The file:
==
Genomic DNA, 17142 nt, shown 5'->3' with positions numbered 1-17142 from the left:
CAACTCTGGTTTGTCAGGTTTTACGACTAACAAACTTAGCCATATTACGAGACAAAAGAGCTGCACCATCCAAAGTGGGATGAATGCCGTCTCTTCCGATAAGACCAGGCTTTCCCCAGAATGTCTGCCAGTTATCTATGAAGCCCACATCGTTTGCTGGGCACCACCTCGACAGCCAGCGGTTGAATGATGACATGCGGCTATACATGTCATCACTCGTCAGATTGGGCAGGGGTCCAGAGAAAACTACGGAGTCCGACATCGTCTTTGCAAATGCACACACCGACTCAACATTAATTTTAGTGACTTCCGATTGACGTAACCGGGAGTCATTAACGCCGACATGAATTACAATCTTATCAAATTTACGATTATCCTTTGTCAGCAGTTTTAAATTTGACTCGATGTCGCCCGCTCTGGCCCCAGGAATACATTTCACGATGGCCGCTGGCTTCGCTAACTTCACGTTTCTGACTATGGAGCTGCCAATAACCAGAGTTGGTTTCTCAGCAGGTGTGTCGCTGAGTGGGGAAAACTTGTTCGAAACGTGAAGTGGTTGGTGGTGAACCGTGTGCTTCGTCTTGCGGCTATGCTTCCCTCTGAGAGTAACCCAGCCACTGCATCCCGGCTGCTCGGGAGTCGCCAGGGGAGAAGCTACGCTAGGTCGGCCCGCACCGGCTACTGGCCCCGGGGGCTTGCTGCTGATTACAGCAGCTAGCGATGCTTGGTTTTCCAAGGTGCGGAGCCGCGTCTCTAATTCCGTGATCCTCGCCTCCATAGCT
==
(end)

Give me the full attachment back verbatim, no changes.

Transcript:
Genomic DNA, 17142 nt, shown 5'->3' with positions numbered 1-17142 from the left:
CAACTCTGGTTTGTCAGGTTTTACGACTAACAAACTTAGCCATATTACGAGACAAAAGAGCTGCACCATCCAAAGTGGGATGAATGCCGTCTCTTCCGATAAGACCAGGCTTTCCCCAGAATGTCTGCCAGTTATCTATGAAGCCCACATCGTTTGCTGGGCACCACCTCGACAGCCAGCGGTTGAATGATGACATGCGGCTATACATGTCATCACTCGTCAGATTGGGCAGGGGTCCAGAGAAAACTACGGAGTCCGACATCGTCTTTGCAAATGCACACACCGACTCAACATTAATTTTAGTGACTTCCGATTGACGTAACCGGGAGTCATTAACGCCGACATGAATTACAATCTTATCAAATTTACGATTATCCTTTGTCAGCAGTTTTAAATTTGACTCGATGTCGCCCGCTCTGGCCCCAGGAATACATTTCACGATGGCCGCTGGCTTCGCTAACTTCACGTTTCTGACTATGGAGCTGCCAATAACCAGAGTTGGTTTCTCAGCAGGTGTGTCGCTGAGTGGGGAAAACTTGTTCGAAACGTGAAGTGGTTGGTGGTGAACCGTGTGCTTCGTCTTGCGGCTATGCTTCCCTCTGAGAGTAACCCAGCCACTGCATCCCGGCTGCTCGGGAGTCGCCAGGGGAGAAGCTACGCTAGGTCGGCCCGCACCGGCTACTGGCCCCGGGGGCTTGCTGCTGATTACAGCAGCTAGCGATGCTTGGTTTTCCAAGGTGCGGAGCCGCGTCTCTAATTCCGTGATCCTCGCCTCCATAGCT